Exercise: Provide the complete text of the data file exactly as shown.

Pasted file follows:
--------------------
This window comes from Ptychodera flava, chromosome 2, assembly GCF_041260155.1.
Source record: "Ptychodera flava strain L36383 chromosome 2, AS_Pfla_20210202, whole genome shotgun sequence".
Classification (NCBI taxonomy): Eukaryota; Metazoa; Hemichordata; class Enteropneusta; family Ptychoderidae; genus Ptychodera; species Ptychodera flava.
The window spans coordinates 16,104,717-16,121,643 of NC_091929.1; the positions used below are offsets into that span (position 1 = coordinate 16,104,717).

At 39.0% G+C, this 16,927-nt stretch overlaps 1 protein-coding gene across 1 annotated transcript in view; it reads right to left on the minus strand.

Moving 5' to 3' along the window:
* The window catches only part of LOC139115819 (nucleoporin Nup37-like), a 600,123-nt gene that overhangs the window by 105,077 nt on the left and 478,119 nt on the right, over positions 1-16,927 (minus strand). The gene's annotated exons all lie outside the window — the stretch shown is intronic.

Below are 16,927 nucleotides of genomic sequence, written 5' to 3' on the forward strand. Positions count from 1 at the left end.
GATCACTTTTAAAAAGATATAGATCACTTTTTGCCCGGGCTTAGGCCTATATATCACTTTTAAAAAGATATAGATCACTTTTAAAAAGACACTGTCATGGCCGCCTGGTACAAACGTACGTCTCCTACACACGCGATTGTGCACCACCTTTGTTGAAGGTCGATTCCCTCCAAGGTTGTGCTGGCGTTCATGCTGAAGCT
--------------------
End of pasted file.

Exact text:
This window comes from Ptychodera flava, chromosome 2, assembly GCF_041260155.1.
Source record: "Ptychodera flava strain L36383 chromosome 2, AS_Pfla_20210202, whole genome shotgun sequence".
Classification (NCBI taxonomy): Eukaryota; Metazoa; Hemichordata; class Enteropneusta; family Ptychoderidae; genus Ptychodera; species Ptychodera flava.
The window spans coordinates 16,104,717-16,121,643 of NC_091929.1; the positions used below are offsets into that span (position 1 = coordinate 16,104,717).

At 39.0% G+C, this 16,927-nt stretch overlaps 1 protein-coding gene across 1 annotated transcript in view; it reads right to left on the minus strand.

Moving 5' to 3' along the window:
* The window catches only part of LOC139115819 (nucleoporin Nup37-like), a 600,123-nt gene that overhangs the window by 105,077 nt on the left and 478,119 nt on the right, over positions 1-16,927 (minus strand). The gene's annotated exons all lie outside the window — the stretch shown is intronic.

Below are 16,927 nucleotides of genomic sequence, written 5' to 3' on the forward strand. Positions count from 1 at the left end.
GATCACTTTTAAAAAGATATAGATCACTTTTTGCCCGGGCTTAGGCCTATATATCACTTTTAAAAAGATATAGATCACTTTTAAAAAGACACTGTCATGGCCGCCTGGTACAAACGTACGTCTCCTACACACGCGATTGTGCACCACCTTTGTTGAAGGTCGATTCCCTCCAAGGTTGTGCTGGCGTTCATGCTGAAGCT